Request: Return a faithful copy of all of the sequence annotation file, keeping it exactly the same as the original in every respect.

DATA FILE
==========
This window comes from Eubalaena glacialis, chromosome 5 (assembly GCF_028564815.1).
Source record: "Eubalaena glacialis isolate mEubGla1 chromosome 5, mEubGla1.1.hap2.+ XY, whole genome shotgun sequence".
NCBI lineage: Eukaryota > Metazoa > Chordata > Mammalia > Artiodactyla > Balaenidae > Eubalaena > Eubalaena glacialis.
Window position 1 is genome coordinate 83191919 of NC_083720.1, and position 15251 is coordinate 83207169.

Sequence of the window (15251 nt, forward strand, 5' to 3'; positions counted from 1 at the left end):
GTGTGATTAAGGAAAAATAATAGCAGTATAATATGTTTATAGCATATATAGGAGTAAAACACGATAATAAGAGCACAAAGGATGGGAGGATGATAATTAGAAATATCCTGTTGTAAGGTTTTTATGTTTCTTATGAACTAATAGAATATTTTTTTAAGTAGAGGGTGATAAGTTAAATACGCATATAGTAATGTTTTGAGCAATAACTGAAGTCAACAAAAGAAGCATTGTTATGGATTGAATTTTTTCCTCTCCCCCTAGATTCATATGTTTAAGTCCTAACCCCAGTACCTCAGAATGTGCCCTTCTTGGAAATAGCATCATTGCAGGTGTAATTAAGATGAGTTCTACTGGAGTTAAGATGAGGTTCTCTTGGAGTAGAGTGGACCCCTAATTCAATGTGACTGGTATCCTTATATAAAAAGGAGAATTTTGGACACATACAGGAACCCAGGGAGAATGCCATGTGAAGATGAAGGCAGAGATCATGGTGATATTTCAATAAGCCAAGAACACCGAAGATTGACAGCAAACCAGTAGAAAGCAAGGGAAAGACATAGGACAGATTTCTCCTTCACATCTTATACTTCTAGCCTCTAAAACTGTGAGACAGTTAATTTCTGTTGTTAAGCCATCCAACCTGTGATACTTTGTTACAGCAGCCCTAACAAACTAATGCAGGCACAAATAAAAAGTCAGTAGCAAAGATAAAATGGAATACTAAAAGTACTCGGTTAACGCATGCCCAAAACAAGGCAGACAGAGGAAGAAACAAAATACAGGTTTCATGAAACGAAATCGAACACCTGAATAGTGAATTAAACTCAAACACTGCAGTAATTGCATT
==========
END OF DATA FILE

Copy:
This window comes from Eubalaena glacialis, chromosome 5 (assembly GCF_028564815.1).
Source record: "Eubalaena glacialis isolate mEubGla1 chromosome 5, mEubGla1.1.hap2.+ XY, whole genome shotgun sequence".
NCBI lineage: Eukaryota > Metazoa > Chordata > Mammalia > Artiodactyla > Balaenidae > Eubalaena > Eubalaena glacialis.
Window position 1 is genome coordinate 83191919 of NC_083720.1, and position 15251 is coordinate 83207169.

Sequence of the window (15251 nt, forward strand, 5' to 3'; positions counted from 1 at the left end):
GTGTGATTAAGGAAAAATAATAGCAGTATAATATGTTTATAGCATATATAGGAGTAAAACACGATAATAAGAGCACAAAGGATGGGAGGATGATAATTAGAAATATCCTGTTGTAAGGTTTTTATGTTTCTTATGAACTAATAGAATATTTTTTTAAGTAGAGGGTGATAAGTTAAATACGCATATAGTAATGTTTTGAGCAATAACTGAAGTCAACAAAAGAAGCATTGTTATGGATTGAATTTTTTCCTCTCCCCCTAGATTCATATGTTTAAGTCCTAACCCCAGTACCTCAGAATGTGCCCTTCTTGGAAATAGCATCATTGCAGGTGTAATTAAGATGAGTTCTACTGGAGTTAAGATGAGGTTCTCTTGGAGTAGAGTGGACCCCTAATTCAATGTGACTGGTATCCTTATATAAAAAGGAGAATTTTGGACACATACAGGAACCCAGGGAGAATGCCATGTGAAGATGAAGGCAGAGATCATGGTGATATTTCAATAAGCCAAGAACACCGAAGATTGACAGCAAACCAGTAGAAAGCAAGGGAAAGACATAGGACAGATTTCTCCTTCACATCTTATACTTCTAGCCTCTAAAACTGTGAGACAGTTAATTTCTGTTGTTAAGCCATCCAACCTGTGATACTTTGTTACAGCAGCCCTAACAAACTAATGCAGGCACAAATAAAAAGTCAGTAGCAAAGATAAAATGGAATACTAAAAGTACTCGGTTAACGCATGCCCAAAACAAGGCAGACAGAGGAAGAAACAAAATACAGGTTTCATGAAACGAAATCGAACACCTGAATAGTGAATTAAACTCAAACACTGCAGTAATTGCATT